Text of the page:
We’re all familiar with the feeling of tired eyes at bedtime, right before falling asleep. The eyelids feel heavy and they begin to droop. Your field of vision narrows as you squint and blink at the TV screen, trying to stay awake. Then your eyelids become even heavier and close when the need for sleep takes over. It is also common to have tired eyes at the end of a long day or after many hours of concentration during which you must keep your eyes open. But why is it, exactly, that the eyes get tired at all? What is it that makes them feel so heavy and irritated? The answers to those questions require a thorough examination of the anatomy of the eye itself.
Imagine flexing the muscles in your arm to hold a relatively light weight, like an average sized book, for example, away from your body at chest level. Initially you may hardly feel the weight and it requires virtually no effort to hold the book while performing other tasks. Over time, however, as the muscle starts to fatigue, you may start to experience a nagging ache or soreness. Eventually your arm may begin to shake and twitch and a weight that once required virtually no effort at all now becomes almost impossible to bear.
The process that results in eye fatigue follows a similar course. While the entire back of the eye is covered with light sensitive photoreceptors, the color-sensitive cones are most densely concentrated at the fovea centralis, a small pit located in the center of the retina. This tiny area is responsible for the sharp central vision (also called foveal vision) necessary for activities where visual detail is of primary importance, such as reading and driving. When concentrating on an image, the six distinct muscles surrounding each eye work constantly, making tiny adjustments that keep the fovea lined up perfectly with the target. The eye muscles are actually 100 times stronger than they need to be to perform their function, so the initial strain is completely unnoticeable. However, as time goes on, tension mounts and what was once effortless becomes increasingly difficult.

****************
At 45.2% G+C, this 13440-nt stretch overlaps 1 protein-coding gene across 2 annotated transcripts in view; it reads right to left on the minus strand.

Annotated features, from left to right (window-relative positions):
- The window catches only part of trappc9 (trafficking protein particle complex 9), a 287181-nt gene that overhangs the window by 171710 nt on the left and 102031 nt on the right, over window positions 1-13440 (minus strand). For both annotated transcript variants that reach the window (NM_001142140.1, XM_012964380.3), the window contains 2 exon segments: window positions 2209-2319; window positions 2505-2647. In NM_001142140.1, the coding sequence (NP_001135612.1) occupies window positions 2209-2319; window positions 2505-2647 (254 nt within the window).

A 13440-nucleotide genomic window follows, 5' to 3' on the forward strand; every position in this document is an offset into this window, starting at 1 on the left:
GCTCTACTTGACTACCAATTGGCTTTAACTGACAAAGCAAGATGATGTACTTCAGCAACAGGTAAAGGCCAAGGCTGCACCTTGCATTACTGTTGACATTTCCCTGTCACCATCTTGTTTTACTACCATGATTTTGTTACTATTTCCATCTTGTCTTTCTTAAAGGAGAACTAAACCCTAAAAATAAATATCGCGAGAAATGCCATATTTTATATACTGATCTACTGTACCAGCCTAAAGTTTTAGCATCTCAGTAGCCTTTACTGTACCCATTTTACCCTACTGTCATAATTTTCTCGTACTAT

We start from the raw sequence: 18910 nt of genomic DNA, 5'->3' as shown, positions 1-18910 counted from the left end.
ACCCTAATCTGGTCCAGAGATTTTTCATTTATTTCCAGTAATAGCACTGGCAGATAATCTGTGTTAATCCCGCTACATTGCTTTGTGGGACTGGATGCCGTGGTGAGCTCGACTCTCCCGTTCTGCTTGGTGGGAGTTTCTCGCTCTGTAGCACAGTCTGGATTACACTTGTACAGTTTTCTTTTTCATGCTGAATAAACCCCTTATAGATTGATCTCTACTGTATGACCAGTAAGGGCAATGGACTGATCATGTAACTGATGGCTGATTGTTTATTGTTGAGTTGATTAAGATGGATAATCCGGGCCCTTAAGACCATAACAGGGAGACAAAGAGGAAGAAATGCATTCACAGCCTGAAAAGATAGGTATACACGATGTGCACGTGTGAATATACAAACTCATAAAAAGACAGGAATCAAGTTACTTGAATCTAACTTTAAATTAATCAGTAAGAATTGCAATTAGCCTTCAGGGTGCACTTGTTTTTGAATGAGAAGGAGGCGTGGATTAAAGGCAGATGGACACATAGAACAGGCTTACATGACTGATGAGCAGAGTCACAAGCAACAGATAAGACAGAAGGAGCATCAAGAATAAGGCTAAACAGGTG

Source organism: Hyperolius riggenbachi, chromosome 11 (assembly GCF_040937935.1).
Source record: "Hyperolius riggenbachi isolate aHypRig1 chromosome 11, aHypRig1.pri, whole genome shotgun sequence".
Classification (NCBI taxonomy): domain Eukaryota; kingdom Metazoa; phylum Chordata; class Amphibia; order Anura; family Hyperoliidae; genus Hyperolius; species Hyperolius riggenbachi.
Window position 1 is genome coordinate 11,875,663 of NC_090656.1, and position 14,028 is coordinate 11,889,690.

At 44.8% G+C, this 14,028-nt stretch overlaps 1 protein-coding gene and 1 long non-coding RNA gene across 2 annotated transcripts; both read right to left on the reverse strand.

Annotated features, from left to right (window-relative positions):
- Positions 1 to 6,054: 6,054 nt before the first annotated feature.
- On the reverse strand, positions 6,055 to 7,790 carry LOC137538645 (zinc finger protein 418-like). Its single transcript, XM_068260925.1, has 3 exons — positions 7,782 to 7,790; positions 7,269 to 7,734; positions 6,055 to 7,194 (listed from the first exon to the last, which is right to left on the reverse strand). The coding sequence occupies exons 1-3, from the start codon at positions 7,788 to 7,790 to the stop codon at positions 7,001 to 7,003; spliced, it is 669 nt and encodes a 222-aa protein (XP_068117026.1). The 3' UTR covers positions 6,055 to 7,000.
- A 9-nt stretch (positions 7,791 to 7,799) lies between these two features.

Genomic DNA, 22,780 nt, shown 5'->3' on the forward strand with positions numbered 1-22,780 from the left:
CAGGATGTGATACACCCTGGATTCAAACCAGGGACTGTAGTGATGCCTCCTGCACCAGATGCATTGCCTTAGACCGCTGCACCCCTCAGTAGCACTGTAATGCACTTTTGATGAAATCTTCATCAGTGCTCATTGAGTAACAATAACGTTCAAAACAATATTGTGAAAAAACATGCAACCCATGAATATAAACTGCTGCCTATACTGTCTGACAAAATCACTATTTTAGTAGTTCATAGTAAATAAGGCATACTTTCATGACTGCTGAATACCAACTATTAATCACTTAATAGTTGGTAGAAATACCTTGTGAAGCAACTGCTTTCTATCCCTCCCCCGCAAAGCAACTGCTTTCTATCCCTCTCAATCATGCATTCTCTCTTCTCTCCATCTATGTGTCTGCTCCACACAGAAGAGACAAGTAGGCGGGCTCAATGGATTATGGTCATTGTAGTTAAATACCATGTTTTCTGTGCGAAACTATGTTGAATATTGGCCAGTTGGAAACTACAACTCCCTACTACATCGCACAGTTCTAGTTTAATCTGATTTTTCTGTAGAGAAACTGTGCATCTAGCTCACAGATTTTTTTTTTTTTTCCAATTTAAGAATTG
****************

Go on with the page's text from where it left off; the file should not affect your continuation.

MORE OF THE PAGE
Moreover, eye fatigue can be further exacerbated by dryness. People ordinarily blink about 12 to 17 times every minute, spreading oils and mucus secretions across the surface of the eyes in order to keep them clean and moist. However during periods of intense focus, and most particularly when gazing for long periods at a computer monitor, the blink rate slows to as little as four to five blinks per minute. Without constant lubrication, the eyes start to dry out and become irritated, giving them that characteristic sand-paper feel. The effect of computer use on eye strain has become so prevalent (affecting an estimated 150 to 200 million Americans) that Computer Vision Syndrome is considered one of the most wide-spread workplace ergonomic issues today.
Fortunately, eye fatigue can usually be treated just like any other form of muscle fatigue, with rest. The muscles responsible for eye movement are remarkably resilient, so even relatively short breaks, taken at regular intervals throughout the day, can have a positive effect. Try the 20-20-20 rule: every 20 minutes, look away about 20 feet in front of you for 20 seconds, and remind yourself to blink frequently. Struggling to focus with refractive vision errors, like hyperopia and astigmatism, can also over-stress the eyes, so frequent and persistent cases of eye fatigue may be an indication that you may have another vision problem. Undergoing regular comprehensive eye examinations can be the best way to keep your vision healthy and sharp and to catch and treat possible problems before they become serious.
If you have any questions about problems you may be having with your vision, or would like to schedule an eye exam, please contact Georgia Eye Physicians and Surgeons today to make an appointment. Be sure to follow us on Facebook, Twitter, and Google+ for more information on how to keep your vision healthy.